Dr. Val FarmerDr.Val
Rural Mental Health & Family Relationships

Dr. Farmer Has A New Book On Farm Crisis

November 6, 2000

I began writing a newspaper column at the beginning of the mid-80s farm crisis. The timing of the column was fortuitous because that was when the trauma of the farm crisis became public. Farmers who had privately endured the pain of failing finances, dramatic loss of land values and unmanageable debt could then see that they were normal. They were able to shed some of their frightful guilt and self-blame.

My column helped tell the story of agriculture and offered helpful ideas on coping with stress. Many people from that farming era have written or told me about how helpful my words were then.

The catastrophes of the 1988 drought and spring rains and widespread flooding conditions in 1993 brought widespread pain and dislocation to farm families. I wrote a booklet, "The Rural Stress Survival Guide," which integrated previous writings on agriculture stress and coping during all those farm crisis years.

Now I have a new book, "Honey, I Shrunk the Farm." The title came from a farmer at the end of a retreat for economically distressed farm couples. He turned to his wife to explain what he had gotten out of the retreat and said, "Honey, I shrunk the farm."

I took the expression to mean the farm, farm stress and his attitude about farming had been shrunk down to manageable proportions. It was no longer intrusive and controlling in the way it dominated his mood and reactions. He would pay more attention to his wife and family, listen better, inject humor and playfulness back into their lives and moderate his workaholic and angry reactions to dealing with stress.

This book itself is a compilation of some of the rural columns I wrote since the publication of the "Rural Stress Survival Guide." The vast majority of topics on farm stress and coping in this book were written during and after the horrific Northern Plains winter of 1996-97 and the subsequent down years in agriculture since then.

Why now? What has happened in agriculture to create the need for this kind of book? The meat processing and grain handling companies continue to consolidate. Globalization brings new challenges and new competition. The Asian export markets have nose-dived at the same time. Advances in technology have accelerated the trend toward a larger and larger scale of farming to make a profit. This threatens the viability of small and mid-size family farms.

We have had a "Freedom to Farm" policy which is more market oriented and has allowed farmers more choice in the types of crops they could plant. But with fewer government controls and some good weather years the oversupply of grains has glutted the world market and driven prices to record lows. And the good weather wasn’t uniform. The east coast, southeast and southwest have had drought conditions while the northern plains have had too much water and disease problems.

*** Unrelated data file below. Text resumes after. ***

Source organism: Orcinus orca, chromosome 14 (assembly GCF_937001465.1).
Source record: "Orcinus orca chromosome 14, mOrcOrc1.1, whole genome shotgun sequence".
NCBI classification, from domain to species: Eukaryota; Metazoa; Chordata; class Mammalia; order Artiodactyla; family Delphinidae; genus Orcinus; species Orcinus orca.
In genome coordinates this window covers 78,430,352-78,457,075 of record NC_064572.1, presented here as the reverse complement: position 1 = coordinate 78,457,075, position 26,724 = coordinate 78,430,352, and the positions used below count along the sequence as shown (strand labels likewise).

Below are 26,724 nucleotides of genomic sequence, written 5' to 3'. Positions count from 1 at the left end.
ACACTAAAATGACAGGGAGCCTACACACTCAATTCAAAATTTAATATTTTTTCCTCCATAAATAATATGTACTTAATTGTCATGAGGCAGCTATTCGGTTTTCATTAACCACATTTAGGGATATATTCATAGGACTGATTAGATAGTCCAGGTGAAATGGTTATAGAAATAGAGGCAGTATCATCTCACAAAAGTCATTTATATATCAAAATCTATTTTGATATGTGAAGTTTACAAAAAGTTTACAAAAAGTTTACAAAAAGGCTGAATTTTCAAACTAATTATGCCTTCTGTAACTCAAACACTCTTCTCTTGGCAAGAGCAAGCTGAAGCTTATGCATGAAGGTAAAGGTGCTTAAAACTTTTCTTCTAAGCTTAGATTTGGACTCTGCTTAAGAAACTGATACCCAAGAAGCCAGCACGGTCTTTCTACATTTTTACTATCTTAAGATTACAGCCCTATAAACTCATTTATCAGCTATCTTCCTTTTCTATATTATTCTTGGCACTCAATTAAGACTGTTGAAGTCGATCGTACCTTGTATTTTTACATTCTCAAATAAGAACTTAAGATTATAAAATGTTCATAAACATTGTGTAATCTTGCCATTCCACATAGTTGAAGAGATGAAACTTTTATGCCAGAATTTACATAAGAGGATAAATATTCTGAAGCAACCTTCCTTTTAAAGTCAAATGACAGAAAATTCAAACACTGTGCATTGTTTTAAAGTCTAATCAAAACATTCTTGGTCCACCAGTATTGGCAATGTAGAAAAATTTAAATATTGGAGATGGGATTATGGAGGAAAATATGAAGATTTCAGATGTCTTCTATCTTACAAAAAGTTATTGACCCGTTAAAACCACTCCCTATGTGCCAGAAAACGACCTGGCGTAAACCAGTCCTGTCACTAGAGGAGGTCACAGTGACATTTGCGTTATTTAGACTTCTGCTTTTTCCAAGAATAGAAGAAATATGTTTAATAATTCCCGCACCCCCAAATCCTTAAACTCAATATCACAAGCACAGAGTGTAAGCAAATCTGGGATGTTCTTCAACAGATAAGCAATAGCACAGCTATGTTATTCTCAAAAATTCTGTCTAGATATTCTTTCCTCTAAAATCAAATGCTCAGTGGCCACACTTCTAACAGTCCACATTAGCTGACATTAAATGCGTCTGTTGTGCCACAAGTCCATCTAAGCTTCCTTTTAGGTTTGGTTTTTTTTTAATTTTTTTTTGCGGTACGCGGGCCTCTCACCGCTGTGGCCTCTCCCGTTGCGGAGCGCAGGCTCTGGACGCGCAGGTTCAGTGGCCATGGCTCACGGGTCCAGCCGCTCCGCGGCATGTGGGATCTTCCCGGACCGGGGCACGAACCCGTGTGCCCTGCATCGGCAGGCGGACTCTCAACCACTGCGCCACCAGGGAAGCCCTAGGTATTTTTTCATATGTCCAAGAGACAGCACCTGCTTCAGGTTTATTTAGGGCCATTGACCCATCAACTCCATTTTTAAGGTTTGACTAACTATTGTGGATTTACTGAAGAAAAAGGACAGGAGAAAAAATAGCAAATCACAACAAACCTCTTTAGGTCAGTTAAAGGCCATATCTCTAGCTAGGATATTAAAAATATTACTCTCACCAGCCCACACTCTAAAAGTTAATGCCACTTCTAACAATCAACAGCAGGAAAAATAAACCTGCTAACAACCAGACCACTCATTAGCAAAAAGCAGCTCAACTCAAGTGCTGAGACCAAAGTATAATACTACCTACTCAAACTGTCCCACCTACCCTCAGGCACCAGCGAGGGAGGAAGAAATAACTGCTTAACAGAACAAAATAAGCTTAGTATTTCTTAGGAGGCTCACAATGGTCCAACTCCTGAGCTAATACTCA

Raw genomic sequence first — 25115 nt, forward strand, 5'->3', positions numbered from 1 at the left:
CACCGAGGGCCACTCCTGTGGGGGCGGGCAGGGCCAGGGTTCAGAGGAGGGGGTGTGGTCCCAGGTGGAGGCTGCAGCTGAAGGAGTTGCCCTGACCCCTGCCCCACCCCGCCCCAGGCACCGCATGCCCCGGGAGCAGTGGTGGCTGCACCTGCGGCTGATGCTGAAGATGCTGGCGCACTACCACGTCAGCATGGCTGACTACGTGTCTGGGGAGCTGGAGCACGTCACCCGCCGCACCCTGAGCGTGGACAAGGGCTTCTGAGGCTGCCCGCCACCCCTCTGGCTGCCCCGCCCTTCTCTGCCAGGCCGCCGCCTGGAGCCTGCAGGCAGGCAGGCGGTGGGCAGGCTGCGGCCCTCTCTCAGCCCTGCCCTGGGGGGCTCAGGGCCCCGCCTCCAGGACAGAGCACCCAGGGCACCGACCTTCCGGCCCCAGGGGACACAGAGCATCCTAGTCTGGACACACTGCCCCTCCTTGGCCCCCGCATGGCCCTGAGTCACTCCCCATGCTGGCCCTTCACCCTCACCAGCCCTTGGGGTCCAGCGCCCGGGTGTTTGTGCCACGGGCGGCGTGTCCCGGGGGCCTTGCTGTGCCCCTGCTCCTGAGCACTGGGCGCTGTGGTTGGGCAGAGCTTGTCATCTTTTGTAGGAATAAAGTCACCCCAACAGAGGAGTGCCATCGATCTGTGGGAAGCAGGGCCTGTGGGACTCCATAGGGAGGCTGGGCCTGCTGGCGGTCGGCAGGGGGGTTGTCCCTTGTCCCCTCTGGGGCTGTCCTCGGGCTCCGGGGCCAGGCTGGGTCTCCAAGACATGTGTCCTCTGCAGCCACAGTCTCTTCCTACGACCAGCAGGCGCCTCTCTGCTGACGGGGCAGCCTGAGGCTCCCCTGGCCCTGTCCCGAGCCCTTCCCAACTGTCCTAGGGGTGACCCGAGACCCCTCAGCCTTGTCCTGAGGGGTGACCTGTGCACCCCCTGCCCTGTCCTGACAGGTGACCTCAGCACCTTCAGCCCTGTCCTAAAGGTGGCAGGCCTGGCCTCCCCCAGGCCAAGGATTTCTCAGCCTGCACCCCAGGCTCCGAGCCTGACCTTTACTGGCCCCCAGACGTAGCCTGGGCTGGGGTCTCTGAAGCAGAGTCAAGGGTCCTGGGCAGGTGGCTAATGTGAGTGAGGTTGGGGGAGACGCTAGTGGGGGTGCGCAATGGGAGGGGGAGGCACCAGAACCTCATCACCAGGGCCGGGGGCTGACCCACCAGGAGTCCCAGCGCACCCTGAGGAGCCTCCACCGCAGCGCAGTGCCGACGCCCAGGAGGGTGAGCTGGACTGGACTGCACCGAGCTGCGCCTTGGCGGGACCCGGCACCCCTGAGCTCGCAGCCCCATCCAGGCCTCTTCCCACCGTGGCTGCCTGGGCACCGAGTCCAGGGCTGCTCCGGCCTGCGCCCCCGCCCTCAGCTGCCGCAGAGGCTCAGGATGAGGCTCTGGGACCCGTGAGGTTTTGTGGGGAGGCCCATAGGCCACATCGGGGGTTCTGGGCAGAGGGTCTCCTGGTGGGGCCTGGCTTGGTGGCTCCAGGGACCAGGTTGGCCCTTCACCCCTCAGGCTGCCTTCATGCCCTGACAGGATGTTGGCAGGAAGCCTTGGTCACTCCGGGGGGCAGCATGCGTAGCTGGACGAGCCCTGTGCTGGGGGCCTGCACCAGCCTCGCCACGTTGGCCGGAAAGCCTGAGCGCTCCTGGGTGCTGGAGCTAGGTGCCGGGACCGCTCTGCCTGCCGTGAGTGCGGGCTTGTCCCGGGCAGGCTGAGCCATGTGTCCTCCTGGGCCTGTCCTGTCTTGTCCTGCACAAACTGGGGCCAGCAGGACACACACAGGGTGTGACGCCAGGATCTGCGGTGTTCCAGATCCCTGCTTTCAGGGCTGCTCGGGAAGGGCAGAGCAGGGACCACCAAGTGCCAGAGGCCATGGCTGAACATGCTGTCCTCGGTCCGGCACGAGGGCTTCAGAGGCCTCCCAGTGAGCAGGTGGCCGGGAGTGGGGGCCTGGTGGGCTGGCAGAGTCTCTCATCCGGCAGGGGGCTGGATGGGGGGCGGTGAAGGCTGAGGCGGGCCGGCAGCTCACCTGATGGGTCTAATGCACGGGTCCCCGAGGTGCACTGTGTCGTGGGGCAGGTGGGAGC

The outlook for family farming at the mid-size level looks bleak because the fundamentals for success seem to have gone beyond the level of control at the farm gate. These are people wedded to the land and to their lifestyle. Change isn’t easy when what formerly worked is no longer working.

I didn’t think I would have another round of writing about farm stress in my lifetime. Here we are again, and unhappily, the ending to this crisis is not over. The bins are again bursting. Prices are at historical lows and the shake out of smaller and mid-size family farmers continues. The current downturn in the farm economy and the impact it has on family farmers rivals or surpasses the difficult farm crisis years of the mid-80s.

Getting help. My office is again filled with farmers and farm couples trying to make sense of their lives in dealing with the challenges they face. Marriage suffers. Despair and anger mount. Outreach workers, clergy, farm management financial consultants and mental health professionals are busy.

Many people are choosing to leave farming with whatever equity they can salvage. They are not waiting for foreclosure. My book has a section for those farmers who are in transition out of agriculture. The adjustments they have to make are beyond the scope of what most people go through when they change occupations or places of residence. This goes to the heart of agriculture and why it is a "way of life" instead of just a business. The debt issues and tax consequences would boggle the minds of most of us living on salaries. The new row is not easy to hoe.

I receive letters from my syndicated column readers telling me of their perspective and their stories of how the farm crisis was and is affecting them. I’ve included their letters in this book. I hope this book will comfort and give clarity to those who find themselves in the path of these bewildering events. In the next few months, I will be also publishing two other books in the Rural Survival Series - one on the challenges facing rural communities and another on management and relationships in family farming.

To order my latest book, you can call 888-568-6329 or order on-line at www.jmcompanies.com. To order the Rural Stress Survival Guide, call 1-800-456-0839 or e-mail at prestonconnection@msn.com.

I wish times were better for the fine people in agriculture and the need for this kind of book didn't exist. I hope that this book will be an aid and comfort to those who need it and enlightening and informative to those who care and are offering help. The farm again looms large and needs to be shrunk down to size.